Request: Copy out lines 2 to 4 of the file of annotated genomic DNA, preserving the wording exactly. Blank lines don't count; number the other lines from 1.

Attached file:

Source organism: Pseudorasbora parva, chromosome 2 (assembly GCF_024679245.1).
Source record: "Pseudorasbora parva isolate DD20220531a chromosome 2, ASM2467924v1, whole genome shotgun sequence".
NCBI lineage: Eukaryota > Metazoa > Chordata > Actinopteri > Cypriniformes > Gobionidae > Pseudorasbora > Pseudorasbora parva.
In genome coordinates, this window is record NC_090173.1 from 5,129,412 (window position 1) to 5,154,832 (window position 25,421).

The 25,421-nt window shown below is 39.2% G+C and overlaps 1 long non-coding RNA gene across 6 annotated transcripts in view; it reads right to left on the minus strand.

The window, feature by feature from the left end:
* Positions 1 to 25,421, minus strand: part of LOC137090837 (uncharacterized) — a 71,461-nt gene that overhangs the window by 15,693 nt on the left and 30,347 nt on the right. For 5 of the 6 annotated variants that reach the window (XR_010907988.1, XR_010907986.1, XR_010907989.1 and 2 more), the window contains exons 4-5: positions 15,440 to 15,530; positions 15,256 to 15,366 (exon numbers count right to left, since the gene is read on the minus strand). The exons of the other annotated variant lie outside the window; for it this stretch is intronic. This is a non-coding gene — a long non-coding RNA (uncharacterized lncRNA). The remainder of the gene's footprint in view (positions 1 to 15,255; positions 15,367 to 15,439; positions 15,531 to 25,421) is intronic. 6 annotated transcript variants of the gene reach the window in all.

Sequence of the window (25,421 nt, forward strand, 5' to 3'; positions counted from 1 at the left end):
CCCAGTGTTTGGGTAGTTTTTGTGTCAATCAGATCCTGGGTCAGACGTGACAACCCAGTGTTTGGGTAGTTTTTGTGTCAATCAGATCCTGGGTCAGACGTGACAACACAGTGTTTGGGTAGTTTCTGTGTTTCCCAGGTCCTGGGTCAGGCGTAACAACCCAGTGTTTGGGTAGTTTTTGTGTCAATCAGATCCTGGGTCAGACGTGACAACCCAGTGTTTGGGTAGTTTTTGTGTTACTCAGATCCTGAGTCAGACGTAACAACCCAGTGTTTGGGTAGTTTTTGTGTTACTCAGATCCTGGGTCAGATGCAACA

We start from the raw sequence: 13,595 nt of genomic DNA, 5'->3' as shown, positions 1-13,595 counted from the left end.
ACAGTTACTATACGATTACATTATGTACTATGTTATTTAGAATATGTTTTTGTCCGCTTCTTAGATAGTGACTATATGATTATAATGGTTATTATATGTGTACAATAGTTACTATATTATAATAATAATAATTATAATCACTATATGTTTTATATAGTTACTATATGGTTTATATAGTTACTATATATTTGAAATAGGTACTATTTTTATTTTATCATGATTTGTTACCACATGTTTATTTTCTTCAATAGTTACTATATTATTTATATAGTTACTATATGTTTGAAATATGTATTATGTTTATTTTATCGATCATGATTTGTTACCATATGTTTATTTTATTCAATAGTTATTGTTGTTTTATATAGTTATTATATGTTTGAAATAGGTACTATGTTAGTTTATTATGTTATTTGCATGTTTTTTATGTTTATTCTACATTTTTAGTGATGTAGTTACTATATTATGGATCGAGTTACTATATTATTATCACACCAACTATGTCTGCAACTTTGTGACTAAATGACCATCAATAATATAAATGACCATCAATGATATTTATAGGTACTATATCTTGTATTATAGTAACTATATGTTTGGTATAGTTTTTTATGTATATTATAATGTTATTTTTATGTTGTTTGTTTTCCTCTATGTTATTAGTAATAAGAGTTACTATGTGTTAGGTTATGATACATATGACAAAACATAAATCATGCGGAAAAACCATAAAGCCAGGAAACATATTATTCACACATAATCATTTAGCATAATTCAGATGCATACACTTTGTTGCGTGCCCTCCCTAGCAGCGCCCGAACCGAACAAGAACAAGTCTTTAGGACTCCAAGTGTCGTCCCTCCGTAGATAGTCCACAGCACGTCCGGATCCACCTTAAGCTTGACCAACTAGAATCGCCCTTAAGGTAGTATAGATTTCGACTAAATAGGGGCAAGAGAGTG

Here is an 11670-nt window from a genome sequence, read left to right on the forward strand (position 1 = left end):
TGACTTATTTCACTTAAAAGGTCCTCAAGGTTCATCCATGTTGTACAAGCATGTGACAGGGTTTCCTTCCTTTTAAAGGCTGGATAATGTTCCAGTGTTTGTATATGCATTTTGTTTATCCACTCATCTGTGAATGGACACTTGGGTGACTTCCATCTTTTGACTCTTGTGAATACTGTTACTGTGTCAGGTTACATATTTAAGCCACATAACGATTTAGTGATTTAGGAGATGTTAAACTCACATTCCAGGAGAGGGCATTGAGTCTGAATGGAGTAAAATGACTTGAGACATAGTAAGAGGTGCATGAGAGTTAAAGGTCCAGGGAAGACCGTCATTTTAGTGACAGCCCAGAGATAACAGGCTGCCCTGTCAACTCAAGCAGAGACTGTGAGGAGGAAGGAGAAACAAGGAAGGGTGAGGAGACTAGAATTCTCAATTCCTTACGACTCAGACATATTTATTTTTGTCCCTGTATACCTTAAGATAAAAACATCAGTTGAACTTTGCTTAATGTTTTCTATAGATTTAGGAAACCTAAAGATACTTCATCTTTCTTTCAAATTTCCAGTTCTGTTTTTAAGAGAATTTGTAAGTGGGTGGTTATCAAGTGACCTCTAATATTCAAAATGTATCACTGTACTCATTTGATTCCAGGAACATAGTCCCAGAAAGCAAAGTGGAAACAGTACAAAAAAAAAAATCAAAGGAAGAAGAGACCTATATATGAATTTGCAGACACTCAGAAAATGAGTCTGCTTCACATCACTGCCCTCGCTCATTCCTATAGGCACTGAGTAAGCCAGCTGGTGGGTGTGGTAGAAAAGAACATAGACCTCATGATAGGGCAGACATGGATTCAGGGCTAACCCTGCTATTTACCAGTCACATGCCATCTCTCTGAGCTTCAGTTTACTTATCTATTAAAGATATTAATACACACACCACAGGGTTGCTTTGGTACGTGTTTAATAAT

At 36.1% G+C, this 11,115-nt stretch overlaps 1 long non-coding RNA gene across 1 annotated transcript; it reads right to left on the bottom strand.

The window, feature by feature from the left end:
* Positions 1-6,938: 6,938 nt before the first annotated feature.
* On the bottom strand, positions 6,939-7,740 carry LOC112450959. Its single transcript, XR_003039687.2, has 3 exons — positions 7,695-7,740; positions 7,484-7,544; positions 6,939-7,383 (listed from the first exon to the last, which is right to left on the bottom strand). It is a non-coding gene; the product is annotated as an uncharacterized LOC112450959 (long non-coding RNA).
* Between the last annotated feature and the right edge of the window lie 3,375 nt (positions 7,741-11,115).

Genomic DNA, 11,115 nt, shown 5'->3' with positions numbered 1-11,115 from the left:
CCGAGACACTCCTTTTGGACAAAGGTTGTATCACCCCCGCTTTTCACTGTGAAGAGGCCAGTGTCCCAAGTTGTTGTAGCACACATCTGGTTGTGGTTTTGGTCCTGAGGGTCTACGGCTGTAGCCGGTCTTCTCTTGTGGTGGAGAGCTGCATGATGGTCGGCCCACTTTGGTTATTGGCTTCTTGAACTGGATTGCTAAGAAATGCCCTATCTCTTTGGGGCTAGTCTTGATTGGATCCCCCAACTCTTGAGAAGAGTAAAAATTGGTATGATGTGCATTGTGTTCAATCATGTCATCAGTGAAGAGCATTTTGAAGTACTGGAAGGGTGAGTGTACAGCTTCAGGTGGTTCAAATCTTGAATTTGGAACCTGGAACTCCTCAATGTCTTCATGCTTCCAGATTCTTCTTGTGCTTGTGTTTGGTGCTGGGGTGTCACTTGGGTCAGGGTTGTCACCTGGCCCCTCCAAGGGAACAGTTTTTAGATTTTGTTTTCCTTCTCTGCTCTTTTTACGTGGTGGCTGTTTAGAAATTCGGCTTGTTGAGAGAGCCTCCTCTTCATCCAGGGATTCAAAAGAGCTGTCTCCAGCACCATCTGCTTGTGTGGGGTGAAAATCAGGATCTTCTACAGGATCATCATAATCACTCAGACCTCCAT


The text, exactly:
Source record: "Pseudorasbora parva isolate DD20220531a chromosome 2, ASM2467924v1, whole genome shotgun sequence".
NCBI lineage: Eukaryota > Metazoa > Chordata > Actinopteri > Cypriniformes > Gobionidae > Pseudorasbora > Pseudorasbora parva.
In genome coordinates, this window is record NC_090173.1 from 5,129,412 (window position 1) to 5,154,832 (window position 25,421).